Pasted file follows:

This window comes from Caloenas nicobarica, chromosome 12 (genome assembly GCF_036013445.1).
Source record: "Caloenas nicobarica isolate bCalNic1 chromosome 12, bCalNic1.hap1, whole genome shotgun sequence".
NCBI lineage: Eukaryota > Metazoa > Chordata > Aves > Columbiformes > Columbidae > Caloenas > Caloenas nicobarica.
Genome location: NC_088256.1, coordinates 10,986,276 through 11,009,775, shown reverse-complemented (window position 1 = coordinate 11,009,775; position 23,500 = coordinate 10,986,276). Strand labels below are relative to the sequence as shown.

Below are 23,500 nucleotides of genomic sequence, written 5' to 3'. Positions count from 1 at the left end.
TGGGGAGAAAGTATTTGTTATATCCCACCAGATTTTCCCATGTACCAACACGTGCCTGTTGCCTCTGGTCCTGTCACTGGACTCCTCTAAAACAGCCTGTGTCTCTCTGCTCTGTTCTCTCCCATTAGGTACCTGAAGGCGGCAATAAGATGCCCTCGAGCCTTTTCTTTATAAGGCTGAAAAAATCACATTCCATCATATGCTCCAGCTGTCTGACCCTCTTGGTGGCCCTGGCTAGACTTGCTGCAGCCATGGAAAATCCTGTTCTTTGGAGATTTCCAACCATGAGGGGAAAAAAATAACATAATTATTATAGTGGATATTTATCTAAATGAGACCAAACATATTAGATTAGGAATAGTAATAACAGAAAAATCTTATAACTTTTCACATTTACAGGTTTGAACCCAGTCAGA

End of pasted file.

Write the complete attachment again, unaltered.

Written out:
This window comes from Caloenas nicobarica, chromosome 12 (genome assembly GCF_036013445.1).
Source record: "Caloenas nicobarica isolate bCalNic1 chromosome 12, bCalNic1.hap1, whole genome shotgun sequence".
NCBI lineage: Eukaryota > Metazoa > Chordata > Aves > Columbiformes > Columbidae > Caloenas > Caloenas nicobarica.
Genome location: NC_088256.1, coordinates 10,986,276 through 11,009,775, shown reverse-complemented (window position 1 = coordinate 11,009,775; position 23,500 = coordinate 10,986,276). Strand labels below are relative to the sequence as shown.

Below are 23,500 nucleotides of genomic sequence, written 5' to 3'. Positions count from 1 at the left end.
TGGGGAGAAAGTATTTGTTATATCCCACCAGATTTTCCCATGTACCAACACGTGCCTGTTGCCTCTGGTCCTGTCACTGGACTCCTCTAAAACAGCCTGTGTCTCTCTGCTCTGTTCTCTCCCATTAGGTACCTGAAGGCGGCAATAAGATGCCCTCGAGCCTTTTCTTTATAAGGCTGAAAAAATCACATTCCATCATATGCTCCAGCTGTCTGACCCTCTTGGTGGCCCTGGCTAGACTTGCTGCAGCCATGGAAAATCCTGTTCTTTGGAGATTTCCAACCATGAGGGGAAAAAAATAACATAATTATTATAGTGGATATTTATCTAAATGAGACCAAACATATTAGATTAGGAATAGTAATAACAGAAAAATCTTATAACTTTTCACATTTACAGGTTTGAACCCAGTCAGA